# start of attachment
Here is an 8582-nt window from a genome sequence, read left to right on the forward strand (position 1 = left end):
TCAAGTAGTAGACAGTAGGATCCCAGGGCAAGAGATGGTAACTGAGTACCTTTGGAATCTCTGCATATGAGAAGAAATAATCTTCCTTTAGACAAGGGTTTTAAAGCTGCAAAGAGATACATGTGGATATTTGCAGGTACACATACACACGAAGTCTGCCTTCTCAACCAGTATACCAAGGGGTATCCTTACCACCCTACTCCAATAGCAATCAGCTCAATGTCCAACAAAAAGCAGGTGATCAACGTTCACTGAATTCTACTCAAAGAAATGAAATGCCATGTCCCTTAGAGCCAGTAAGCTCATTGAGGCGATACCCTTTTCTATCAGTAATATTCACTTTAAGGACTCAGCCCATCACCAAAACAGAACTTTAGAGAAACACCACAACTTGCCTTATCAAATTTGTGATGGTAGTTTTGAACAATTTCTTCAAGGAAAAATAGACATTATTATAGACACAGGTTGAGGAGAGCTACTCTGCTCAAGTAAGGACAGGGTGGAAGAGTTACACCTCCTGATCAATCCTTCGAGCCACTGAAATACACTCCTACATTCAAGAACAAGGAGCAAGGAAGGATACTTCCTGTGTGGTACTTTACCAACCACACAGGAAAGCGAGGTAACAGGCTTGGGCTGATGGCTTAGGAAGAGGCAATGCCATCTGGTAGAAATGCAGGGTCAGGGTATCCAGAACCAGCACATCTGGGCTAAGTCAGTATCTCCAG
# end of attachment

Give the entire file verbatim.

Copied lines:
Here is an 8582-nt window from a genome sequence, read left to right on the forward strand (position 1 = left end):
TCAAGTAGTAGACAGTAGGATCCCAGGGCAAGAGATGGTAACTGAGTACCTTTGGAATCTCTGCATATGAGAAGAAATAATCTTCCTTTAGACAAGGGTTTTAAAGCTGCAAAGAGATACATGTGGATATTTGCAGGTACACATACACACGAAGTCTGCCTTCTCAACCAGTATACCAAGGGGTATCCTTACCACCCTACTCCAATAGCAATCAGCTCAATGTCCAACAAAAAGCAGGTGATCAACGTTCACTGAATTCTACTCAAAGAAATGAAATGCCATGTCCCTTAGAGCCAGTAAGCTCATTGAGGCGATACCCTTTTCTATCAGTAATATTCACTTTAAGGACTCAGCCCATCACCAAAACAGAACTTTAGAGAAACACCACAACTTGCCTTATCAAATTTGTGATGGTAGTTTTGAACAATTTCTTCAAGGAAAAATAGACATTATTATAGACACAGGTTGAGGAGAGCTACTCTGCTCAAGTAAGGACAGGGTGGAAGAGTTACACCTCCTGATCAATCCTTCGAGCCACTGAAATACACTCCTACATTCAAGAACAAGGAGCAAGGAAGGATACTTCCTGTGTGGTACTTTACCAACCACACAGGAAAGCGAGGTAACAGGCTTGGGCTGATGGCTTAGGAAGAGGCAATGCCATCTGGTAGAAATGCAGGGTCAGGGTATCCAGAACCAGCACATCTGGGCTAAGTCAGTATCTCCAG